There was less green growth on the walls just a short distance from the entrance. Two streams of water a few inches deep flowed on either side of the floor and water dripped from the ceiling. The cool air flowing out of the tunnel was welcome on this hot day.
Stumphouse Tunnel is managed by the City of Walhalla, SC as part of a recreation area.
The Cross Keys Plantation wasn’t on our list of potential stops on our recent mid-state driving tour. However, we made a quick u-turn to check out this unexpected sight.
The property is owned by the Union County Museum but wasn’t open so I only took images from the road. The white plaque at the gable peak has the build date of 1812 along with two crossed skeleton keys.
The other end of the house has just one chimney, partly hidden by a tree.
The intricate brick work is fascinating, especially in the chimney.
The bricks varied in colors and the top several rows on the front of the house appear to be of a different era.
The plantation home is the centerpiece of Rose Hill Plantation State Historic Site in Union, SC. Four Magnolia trees thought to be over 200 years old screen the front of the building from the road. This is in contrast to many of the southern plantations that had tree-lined entrances designed to impress leading to the homes.
The ornamental front gate opens into a formal boxwood garden.
Once through the gate a visitor would be wowed by the porches and size of the home. The portico on the right side of the home was probably the more likely entry point for a visitor arriving by carriage.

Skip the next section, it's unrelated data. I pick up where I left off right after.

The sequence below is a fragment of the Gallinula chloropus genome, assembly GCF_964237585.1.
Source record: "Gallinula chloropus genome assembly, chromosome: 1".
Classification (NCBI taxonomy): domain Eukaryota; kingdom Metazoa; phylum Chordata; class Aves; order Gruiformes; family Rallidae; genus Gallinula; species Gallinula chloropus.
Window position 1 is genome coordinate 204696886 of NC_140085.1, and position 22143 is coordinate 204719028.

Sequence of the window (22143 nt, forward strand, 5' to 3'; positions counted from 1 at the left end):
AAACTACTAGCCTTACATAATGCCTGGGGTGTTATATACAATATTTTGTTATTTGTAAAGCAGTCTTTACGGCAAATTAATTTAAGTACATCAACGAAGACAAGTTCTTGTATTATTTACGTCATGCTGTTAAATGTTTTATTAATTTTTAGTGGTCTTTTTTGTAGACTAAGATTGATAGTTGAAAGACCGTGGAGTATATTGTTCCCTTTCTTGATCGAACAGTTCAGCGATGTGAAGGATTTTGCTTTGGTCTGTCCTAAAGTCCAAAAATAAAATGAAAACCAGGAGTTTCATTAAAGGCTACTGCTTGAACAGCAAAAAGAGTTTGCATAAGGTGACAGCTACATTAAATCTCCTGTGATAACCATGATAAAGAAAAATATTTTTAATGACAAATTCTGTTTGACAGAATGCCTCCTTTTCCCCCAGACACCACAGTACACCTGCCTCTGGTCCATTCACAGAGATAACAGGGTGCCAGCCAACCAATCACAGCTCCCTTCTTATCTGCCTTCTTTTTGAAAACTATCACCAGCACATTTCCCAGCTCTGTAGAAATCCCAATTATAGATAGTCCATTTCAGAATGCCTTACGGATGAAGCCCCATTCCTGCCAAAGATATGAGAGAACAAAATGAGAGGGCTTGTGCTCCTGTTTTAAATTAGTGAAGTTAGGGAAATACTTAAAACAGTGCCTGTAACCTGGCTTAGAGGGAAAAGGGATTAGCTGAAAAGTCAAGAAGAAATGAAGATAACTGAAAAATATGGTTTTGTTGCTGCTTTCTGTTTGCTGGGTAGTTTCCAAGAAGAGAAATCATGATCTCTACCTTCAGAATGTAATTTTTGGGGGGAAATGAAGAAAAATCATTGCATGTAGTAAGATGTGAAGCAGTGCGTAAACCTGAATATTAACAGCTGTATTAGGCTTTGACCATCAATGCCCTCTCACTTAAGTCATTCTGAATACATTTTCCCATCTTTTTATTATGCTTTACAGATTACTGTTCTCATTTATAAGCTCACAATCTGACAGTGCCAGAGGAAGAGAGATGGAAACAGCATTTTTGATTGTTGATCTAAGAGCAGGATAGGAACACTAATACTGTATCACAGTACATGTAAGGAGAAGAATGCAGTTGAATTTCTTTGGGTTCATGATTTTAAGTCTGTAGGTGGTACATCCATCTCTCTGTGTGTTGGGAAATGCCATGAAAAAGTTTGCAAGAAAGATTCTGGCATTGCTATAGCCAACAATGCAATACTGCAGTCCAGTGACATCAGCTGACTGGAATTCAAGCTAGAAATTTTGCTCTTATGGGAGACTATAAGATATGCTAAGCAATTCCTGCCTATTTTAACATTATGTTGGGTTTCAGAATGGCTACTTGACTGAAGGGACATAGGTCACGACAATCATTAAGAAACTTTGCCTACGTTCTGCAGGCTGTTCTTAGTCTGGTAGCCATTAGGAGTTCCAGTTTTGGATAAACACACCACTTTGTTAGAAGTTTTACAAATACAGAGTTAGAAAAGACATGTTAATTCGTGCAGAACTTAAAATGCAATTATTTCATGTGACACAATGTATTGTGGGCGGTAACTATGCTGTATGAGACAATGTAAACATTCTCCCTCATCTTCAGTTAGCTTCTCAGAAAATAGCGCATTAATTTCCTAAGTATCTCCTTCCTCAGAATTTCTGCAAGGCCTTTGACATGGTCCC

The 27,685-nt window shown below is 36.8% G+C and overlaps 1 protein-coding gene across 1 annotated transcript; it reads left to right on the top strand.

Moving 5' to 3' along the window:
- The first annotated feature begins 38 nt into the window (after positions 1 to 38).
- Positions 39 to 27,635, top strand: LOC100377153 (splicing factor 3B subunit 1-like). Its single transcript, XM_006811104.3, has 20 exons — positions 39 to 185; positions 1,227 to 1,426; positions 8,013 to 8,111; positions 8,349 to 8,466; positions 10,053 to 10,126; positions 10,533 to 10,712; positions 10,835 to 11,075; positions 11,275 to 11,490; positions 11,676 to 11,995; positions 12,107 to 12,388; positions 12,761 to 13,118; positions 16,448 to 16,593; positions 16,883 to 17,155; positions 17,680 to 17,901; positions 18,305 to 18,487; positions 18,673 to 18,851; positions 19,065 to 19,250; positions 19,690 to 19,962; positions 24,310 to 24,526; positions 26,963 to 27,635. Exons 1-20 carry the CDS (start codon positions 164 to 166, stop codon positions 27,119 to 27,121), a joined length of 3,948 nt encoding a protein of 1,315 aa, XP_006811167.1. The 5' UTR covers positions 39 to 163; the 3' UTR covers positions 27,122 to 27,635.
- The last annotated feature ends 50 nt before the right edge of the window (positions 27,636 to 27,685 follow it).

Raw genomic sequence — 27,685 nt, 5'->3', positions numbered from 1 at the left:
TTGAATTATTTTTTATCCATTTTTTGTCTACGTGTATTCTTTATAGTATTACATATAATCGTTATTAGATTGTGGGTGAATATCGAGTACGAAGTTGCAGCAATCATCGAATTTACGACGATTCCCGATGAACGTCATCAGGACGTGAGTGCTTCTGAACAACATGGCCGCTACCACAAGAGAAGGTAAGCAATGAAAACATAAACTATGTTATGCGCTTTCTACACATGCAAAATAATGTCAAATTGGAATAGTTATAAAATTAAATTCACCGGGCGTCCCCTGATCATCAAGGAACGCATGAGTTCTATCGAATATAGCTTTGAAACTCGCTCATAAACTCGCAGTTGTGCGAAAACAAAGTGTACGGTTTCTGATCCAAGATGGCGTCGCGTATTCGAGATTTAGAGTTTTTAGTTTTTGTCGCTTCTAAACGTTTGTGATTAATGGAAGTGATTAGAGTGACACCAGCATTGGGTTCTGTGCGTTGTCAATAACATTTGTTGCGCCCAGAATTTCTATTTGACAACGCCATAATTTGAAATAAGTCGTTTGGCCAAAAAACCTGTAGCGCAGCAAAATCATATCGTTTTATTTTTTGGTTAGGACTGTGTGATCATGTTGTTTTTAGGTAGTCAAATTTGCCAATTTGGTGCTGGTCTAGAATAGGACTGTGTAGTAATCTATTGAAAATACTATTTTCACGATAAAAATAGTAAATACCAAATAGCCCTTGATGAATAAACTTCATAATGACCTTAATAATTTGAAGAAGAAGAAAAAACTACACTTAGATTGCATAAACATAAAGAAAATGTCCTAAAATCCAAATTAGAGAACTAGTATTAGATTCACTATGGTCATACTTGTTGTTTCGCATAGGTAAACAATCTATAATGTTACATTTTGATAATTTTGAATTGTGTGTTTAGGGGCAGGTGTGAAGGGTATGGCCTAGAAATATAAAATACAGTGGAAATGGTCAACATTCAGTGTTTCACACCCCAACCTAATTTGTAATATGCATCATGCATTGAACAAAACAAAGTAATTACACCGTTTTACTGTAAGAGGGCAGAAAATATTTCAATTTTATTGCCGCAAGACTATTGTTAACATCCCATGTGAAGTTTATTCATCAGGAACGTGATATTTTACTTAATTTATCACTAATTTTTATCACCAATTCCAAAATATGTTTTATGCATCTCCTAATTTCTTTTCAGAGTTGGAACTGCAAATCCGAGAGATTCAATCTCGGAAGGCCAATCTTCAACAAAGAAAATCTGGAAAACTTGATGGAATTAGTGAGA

At its peak in the 1860s the plantation covered over 5000 acres with corn and cotton as the primary crops and about 180 enslaved individuals.
There certainly is a lot of symmetry going on, if not a front to back mirror image. I regret not taking the inside tour.
From the SC State Park website:
Gist family members lived in the mansion from about 1811 to 1889. It remained untouched during the Civil War as there were no battles, retreating armies, military quarters or skirmishes in the area. From the 1890s to the 1930s, the mansion deteriorated significantly. In the 1940s, it was purchased and restored by Clyde Franks, who sold it to the state in 1960.
This State Historic Site interprets the family life and political legacy of William Henry Gist, often called South Carolina’s “Secession Governor,” serving from 1858-1860. With its mix of Georgian and Greek Revival architectural styles, the former family mansion stands as a fine example of an antebellum home.
Cedar Shoals Creek drops down this small rock falls just before it runs into the Enoree River at the site of South Carolina’s Battle of Musgrove Mill State Historic Site.
It has been abnormally dry in this region of the state so there were limited splash options to photograph, on the other hand more of the textured rock was visible than there would be with a big flow. And I was able to get different angles without getting my feet wet!
As falls go this one is quite modest, but as I’ve been living in the SC Low Country that is just above sea level for three years any elevation is something to see.